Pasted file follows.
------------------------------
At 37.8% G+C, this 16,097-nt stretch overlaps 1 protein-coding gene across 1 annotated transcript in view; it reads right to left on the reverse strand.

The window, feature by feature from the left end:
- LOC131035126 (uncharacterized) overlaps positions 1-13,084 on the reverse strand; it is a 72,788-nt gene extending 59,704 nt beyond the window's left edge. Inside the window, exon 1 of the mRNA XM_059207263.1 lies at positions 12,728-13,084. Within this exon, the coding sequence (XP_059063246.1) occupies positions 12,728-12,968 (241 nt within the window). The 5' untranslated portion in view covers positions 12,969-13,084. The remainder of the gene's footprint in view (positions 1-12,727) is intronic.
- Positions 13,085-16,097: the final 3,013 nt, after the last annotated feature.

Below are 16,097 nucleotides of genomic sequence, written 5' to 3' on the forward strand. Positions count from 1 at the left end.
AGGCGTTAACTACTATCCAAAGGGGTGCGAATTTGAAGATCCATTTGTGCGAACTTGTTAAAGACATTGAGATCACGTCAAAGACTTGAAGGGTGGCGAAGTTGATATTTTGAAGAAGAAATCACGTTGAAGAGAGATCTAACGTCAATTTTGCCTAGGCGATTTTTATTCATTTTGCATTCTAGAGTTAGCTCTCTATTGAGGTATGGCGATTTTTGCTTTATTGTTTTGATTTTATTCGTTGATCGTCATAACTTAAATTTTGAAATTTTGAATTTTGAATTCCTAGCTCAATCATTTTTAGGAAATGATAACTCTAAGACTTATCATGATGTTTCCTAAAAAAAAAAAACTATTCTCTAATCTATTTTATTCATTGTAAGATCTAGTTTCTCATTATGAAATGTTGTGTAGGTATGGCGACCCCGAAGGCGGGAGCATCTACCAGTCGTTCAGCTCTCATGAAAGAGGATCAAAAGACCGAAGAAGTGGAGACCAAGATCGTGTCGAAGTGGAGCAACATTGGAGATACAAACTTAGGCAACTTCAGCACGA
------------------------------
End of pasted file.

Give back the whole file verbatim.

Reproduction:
At 37.8% G+C, this 16,097-nt stretch overlaps 1 protein-coding gene across 1 annotated transcript in view; it reads right to left on the reverse strand.

The window, feature by feature from the left end:
- LOC131035126 (uncharacterized) overlaps positions 1-13,084 on the reverse strand; it is a 72,788-nt gene extending 59,704 nt beyond the window's left edge. Inside the window, exon 1 of the mRNA XM_059207263.1 lies at positions 12,728-13,084. Within this exon, the coding sequence (XP_059063246.1) occupies positions 12,728-12,968 (241 nt within the window). The 5' untranslated portion in view covers positions 12,969-13,084. The remainder of the gene's footprint in view (positions 1-12,727) is intronic.
- Positions 13,085-16,097: the final 3,013 nt, after the last annotated feature.

Below are 16,097 nucleotides of genomic sequence, written 5' to 3' on the forward strand. Positions count from 1 at the left end.
AGGCGTTAACTACTATCCAAAGGGGTGCGAATTTGAAGATCCATTTGTGCGAACTTGTTAAAGACATTGAGATCACGTCAAAGACTTGAAGGGTGGCGAAGTTGATATTTTGAAGAAGAAATCACGTTGAAGAGAGATCTAACGTCAATTTTGCCTAGGCGATTTTTATTCATTTTGCATTCTAGAGTTAGCTCTCTATTGAGGTATGGCGATTTTTGCTTTATTGTTTTGATTTTATTCGTTGATCGTCATAACTTAAATTTTGAAATTTTGAATTTTGAATTCCTAGCTCAATCATTTTTAGGAAATGATAACTCTAAGACTTATCATGATGTTTCCTAAAAAAAAAAAACTATTCTCTAATCTATTTTATTCATTGTAAGATCTAGTTTCTCATTATGAAATGTTGTGTAGGTATGGCGACCCCGAAGGCGGGAGCATCTACCAGTCGTTCAGCTCTCATGAAAGAGGATCAAAAGACCGAAGAAGTGGAGACCAAGATCGTGTCGAAGTGGAGCAACATTGGAGATACAAACTTAGGCAACTTCAGCACGA